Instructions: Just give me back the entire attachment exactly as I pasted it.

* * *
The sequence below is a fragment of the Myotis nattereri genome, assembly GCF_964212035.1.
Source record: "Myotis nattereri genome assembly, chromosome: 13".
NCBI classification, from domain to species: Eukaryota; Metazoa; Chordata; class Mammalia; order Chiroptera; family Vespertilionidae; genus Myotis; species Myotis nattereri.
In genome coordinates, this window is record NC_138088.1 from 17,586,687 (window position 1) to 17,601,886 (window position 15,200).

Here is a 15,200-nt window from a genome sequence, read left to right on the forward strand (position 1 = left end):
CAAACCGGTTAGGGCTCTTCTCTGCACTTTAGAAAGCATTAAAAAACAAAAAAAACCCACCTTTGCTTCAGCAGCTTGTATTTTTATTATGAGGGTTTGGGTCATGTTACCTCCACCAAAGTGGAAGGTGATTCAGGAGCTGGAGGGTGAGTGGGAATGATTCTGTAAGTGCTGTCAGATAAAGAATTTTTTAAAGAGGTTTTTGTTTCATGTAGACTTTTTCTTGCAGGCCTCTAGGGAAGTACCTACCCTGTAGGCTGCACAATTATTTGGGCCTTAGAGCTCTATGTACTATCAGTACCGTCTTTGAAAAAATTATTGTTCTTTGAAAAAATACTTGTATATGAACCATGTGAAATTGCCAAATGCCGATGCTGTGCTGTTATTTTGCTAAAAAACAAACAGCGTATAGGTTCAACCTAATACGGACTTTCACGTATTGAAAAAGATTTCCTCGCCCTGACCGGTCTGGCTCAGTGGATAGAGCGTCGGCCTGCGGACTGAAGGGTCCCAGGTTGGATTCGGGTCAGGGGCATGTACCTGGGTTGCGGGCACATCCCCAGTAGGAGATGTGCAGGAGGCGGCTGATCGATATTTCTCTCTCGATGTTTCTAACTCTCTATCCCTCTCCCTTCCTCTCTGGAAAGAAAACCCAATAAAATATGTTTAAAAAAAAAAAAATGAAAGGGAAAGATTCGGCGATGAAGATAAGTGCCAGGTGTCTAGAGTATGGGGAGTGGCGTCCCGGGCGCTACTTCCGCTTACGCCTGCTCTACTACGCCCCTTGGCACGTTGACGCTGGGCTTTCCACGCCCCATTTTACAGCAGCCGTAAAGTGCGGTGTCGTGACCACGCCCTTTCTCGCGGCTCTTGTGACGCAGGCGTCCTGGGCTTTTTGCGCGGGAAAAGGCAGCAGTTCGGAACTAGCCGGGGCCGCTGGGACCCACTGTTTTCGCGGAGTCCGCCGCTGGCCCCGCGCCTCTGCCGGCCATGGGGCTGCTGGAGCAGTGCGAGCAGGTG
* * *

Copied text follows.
The sequence below is a fragment of the Myotis nattereri genome, assembly GCF_964212035.1.
Source record: "Myotis nattereri genome assembly, chromosome: 13".
NCBI classification, from domain to species: Eukaryota; Metazoa; Chordata; class Mammalia; order Chiroptera; family Vespertilionidae; genus Myotis; species Myotis nattereri.
In genome coordinates, this window is record NC_138088.1 from 17,586,687 (window position 1) to 17,601,886 (window position 15,200).

Here is a 15,200-nt window from a genome sequence, read left to right on the forward strand (position 1 = left end):
CAAACCGGTTAGGGCTCTTCTCTGCACTTTAGAAAGCATTAAAAAACAAAAAAAACCCACCTTTGCTTCAGCAGCTTGTATTTTTATTATGAGGGTTTGGGTCATGTTACCTCCACCAAAGTGGAAGGTGATTCAGGAGCTGGAGGGTGAGTGGGAATGATTCTGTAAGTGCTGTCAGATAAAGAATTTTTTAAAGAGGTTTTTGTTTCATGTAGACTTTTTCTTGCAGGCCTCTAGGGAAGTACCTACCCTGTAGGCTGCACAATTATTTGGGCCTTAGAGCTCTATGTACTATCAGTACCGTCTTTGAAAAAATTATTGTTCTTTGAAAAAATACTTGTATATGAACCATGTGAAATTGCCAAATGCCGATGCTGTGCTGTTATTTTGCTAAAAAACAAACAGCGTATAGGTTCAACCTAATACGGACTTTCACGTATTGAAAAAGATTTCCTCGCCCTGACCGGTCTGGCTCAGTGGATAGAGCGTCGGCCTGCGGACTGAAGGGTCCCAGGTTGGATTCGGGTCAGGGGCATGTACCTGGGTTGCGGGCACATCCCCAGTAGGAGATGTGCAGGAGGCGGCTGATCGATATTTCTCTCTCGATGTTTCTAACTCTCTATCCCTCTCCCTTCCTCTCTGGAAAGAAAACCCAATAAAATATGTTTAAAAAAAAAAAAATGAAAGGGAAAGATTCGGCGATGAAGATAAGTGCCAGGTGTCTAGAGTATGGGGAGTGGCGTCCCGGGCGCTACTTCCGCTTACGCCTGCTCTACTACGCCCCTTGGCACGTTGACGCTGGGCTTTCCACGCCCCATTTTACAGCAGCCGTAAAGTGCGGTGTCGTGACCACGCCCTTTCTCGCGGCTCTTGTGACGCAGGCGTCCTGGGCTTTTTGCGCGGGAAAAGGCAGCAGTTCGGAACTAGCCGGGGCCGCTGGGACCCACTGTTTTCGCGGAGTCCGCCGCTGGCCCCGCGCCTCTGCCGGCCATGGGGCTGCTGGAGCAGTGCGAGCAGGTG